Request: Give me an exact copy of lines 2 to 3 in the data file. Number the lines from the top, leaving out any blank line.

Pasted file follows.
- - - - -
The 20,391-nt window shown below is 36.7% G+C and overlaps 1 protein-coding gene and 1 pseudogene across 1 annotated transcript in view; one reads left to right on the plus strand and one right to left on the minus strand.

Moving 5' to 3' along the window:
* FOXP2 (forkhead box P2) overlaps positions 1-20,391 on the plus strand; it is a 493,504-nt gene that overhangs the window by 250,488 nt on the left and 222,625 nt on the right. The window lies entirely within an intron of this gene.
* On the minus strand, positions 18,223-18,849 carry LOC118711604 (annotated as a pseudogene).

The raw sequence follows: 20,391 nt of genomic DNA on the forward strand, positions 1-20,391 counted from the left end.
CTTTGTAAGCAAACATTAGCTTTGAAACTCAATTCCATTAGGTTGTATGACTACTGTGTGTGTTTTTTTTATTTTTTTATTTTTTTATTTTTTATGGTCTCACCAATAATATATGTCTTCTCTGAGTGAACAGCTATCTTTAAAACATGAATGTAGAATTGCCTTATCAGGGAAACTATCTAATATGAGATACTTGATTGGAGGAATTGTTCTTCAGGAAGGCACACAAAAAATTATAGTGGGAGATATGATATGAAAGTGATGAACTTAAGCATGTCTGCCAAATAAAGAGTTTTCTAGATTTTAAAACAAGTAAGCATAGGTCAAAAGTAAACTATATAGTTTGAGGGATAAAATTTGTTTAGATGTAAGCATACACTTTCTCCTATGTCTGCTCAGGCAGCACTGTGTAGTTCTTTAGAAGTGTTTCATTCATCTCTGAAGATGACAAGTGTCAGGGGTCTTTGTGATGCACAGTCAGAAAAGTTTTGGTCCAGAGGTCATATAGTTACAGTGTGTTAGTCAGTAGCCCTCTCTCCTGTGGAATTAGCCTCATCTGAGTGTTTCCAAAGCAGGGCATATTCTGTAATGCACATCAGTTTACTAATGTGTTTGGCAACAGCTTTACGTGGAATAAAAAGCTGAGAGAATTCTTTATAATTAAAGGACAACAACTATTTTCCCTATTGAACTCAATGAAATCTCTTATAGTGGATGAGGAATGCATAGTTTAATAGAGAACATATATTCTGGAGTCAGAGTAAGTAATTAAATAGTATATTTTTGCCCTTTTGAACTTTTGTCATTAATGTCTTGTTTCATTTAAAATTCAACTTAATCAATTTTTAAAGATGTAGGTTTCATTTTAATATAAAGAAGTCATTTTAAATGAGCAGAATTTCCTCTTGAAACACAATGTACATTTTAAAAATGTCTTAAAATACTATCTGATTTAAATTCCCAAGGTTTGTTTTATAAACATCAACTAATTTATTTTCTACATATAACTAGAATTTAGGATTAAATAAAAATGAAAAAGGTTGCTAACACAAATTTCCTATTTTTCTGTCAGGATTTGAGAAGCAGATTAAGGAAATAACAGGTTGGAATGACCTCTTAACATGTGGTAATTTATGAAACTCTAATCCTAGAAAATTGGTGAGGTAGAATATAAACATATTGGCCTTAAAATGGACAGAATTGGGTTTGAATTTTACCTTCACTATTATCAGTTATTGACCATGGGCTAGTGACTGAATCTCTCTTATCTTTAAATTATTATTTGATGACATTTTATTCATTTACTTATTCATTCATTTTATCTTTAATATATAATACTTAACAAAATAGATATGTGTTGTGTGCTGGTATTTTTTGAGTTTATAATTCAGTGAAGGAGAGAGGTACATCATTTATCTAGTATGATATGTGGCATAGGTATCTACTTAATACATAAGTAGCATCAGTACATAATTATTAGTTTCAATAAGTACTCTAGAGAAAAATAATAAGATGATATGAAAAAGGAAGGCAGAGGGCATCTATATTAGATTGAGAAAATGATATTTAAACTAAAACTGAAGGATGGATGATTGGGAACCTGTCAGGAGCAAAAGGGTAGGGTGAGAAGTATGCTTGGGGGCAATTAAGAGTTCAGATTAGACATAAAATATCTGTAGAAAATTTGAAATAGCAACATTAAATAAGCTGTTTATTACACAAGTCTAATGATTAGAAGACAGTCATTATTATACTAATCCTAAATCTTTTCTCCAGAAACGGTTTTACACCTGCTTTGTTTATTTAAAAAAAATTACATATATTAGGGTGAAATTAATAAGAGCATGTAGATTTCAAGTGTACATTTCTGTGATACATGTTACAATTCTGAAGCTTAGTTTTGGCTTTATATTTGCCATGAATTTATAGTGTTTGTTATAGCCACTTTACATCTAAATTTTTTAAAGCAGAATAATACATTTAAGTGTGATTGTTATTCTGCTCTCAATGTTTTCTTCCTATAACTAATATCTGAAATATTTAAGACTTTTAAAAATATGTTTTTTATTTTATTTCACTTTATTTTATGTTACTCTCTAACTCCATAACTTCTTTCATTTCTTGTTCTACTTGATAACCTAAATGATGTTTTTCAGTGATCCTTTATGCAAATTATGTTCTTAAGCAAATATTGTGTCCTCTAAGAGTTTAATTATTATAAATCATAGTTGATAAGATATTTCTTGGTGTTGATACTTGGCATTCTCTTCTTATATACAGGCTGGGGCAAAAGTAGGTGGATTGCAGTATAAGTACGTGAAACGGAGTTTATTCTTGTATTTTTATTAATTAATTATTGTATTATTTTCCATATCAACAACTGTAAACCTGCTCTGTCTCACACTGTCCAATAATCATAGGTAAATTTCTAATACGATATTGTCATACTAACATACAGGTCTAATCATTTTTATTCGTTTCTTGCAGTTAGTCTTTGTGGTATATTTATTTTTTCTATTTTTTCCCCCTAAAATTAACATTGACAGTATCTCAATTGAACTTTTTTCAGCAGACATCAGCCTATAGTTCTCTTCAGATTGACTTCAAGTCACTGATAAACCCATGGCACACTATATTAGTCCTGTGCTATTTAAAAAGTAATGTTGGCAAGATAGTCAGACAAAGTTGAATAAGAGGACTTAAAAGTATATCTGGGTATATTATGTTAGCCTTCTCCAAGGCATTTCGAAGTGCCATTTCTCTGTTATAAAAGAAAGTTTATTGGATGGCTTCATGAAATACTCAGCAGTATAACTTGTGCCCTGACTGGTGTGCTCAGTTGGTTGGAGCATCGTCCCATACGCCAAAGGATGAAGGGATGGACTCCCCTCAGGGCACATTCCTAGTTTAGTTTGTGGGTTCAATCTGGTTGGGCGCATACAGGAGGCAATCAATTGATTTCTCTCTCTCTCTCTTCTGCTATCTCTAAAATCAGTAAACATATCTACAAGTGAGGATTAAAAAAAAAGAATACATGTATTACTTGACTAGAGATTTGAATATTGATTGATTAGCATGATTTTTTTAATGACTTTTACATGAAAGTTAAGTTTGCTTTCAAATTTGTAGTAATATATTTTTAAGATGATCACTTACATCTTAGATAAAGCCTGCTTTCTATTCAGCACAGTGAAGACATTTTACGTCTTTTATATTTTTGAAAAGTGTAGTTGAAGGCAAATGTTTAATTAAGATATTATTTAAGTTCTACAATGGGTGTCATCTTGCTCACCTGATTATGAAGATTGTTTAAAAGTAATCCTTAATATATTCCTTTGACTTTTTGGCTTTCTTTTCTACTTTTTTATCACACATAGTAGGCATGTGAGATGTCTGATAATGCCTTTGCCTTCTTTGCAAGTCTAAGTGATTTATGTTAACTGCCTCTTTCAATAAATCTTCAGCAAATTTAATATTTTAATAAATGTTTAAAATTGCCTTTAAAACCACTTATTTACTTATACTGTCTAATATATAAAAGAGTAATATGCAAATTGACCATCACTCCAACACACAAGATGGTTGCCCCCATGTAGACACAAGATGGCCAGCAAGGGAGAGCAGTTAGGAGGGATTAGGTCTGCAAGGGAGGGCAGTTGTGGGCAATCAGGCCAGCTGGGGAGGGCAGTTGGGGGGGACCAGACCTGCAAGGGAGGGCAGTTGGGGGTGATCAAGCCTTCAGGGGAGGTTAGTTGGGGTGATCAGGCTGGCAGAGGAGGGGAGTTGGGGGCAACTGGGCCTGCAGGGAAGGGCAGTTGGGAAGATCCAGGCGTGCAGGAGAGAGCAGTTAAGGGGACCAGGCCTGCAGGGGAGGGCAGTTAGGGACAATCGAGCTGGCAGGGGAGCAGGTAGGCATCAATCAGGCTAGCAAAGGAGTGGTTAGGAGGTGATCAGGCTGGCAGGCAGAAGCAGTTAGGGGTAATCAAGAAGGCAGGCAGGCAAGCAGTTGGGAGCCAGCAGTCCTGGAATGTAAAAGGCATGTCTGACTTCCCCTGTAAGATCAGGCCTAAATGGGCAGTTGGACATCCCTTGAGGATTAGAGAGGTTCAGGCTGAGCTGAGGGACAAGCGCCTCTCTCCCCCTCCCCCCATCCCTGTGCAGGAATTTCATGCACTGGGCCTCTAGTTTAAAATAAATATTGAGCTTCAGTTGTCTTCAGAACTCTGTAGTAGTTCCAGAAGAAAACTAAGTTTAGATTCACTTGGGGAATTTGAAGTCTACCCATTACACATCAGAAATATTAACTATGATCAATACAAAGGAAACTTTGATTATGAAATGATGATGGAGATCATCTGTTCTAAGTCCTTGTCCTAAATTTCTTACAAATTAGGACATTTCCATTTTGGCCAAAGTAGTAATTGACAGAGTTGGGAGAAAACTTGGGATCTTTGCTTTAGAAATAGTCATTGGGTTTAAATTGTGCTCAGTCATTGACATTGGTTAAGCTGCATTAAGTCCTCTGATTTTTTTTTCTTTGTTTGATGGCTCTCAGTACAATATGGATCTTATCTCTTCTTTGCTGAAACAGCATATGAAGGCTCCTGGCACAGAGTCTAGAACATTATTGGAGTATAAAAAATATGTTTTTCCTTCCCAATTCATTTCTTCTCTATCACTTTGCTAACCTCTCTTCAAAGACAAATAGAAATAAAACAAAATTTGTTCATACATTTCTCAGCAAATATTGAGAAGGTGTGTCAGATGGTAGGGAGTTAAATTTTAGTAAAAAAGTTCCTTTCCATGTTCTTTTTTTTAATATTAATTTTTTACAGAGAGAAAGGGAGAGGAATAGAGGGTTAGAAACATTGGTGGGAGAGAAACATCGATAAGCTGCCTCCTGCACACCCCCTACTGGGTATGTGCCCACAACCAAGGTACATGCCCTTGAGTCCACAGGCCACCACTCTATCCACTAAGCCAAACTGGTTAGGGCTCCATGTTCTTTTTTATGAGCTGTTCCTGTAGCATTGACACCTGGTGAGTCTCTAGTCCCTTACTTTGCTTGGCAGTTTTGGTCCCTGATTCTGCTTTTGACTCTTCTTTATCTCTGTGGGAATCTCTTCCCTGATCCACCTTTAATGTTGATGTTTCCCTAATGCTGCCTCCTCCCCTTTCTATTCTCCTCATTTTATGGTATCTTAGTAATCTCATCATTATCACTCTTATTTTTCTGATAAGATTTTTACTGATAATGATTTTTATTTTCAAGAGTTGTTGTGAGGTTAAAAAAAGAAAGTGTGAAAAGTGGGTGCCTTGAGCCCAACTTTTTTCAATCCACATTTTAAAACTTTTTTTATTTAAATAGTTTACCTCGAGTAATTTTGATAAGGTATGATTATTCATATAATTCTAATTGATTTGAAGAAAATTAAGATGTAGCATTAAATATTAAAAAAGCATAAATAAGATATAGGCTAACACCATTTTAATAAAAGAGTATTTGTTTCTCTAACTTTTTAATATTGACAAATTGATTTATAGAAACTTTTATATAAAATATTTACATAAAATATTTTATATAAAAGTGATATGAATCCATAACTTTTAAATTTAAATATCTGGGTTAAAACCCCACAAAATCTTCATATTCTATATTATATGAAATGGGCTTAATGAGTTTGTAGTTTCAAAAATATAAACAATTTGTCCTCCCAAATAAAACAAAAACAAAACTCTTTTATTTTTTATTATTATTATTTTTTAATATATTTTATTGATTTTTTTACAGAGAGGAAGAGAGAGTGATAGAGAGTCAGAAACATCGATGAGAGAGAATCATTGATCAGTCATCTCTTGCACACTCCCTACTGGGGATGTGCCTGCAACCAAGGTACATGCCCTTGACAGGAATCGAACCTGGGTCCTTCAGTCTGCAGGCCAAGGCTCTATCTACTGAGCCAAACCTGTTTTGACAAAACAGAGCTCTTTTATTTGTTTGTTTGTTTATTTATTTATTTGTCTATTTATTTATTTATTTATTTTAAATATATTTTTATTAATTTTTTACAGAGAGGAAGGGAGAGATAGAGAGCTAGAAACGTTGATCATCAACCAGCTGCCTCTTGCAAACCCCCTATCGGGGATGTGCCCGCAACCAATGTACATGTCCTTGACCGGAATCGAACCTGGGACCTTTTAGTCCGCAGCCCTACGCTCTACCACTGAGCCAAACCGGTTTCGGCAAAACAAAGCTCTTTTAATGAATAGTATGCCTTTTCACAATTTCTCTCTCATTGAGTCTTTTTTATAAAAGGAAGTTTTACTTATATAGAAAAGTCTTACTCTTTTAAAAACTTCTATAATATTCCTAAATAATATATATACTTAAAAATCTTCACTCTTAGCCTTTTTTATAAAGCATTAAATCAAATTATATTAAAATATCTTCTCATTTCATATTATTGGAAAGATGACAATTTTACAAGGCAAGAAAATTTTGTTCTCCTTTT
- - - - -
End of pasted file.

Moving 5' to 3' along the window:
* FOXP2 (forkhead box P2) overlaps positions 1-20,391 on the plus strand; it is a 493,504-nt gene that overhangs the window by 250,488 nt on the left and 222,625 nt on the right. The window lies entirely within an intron of this gene.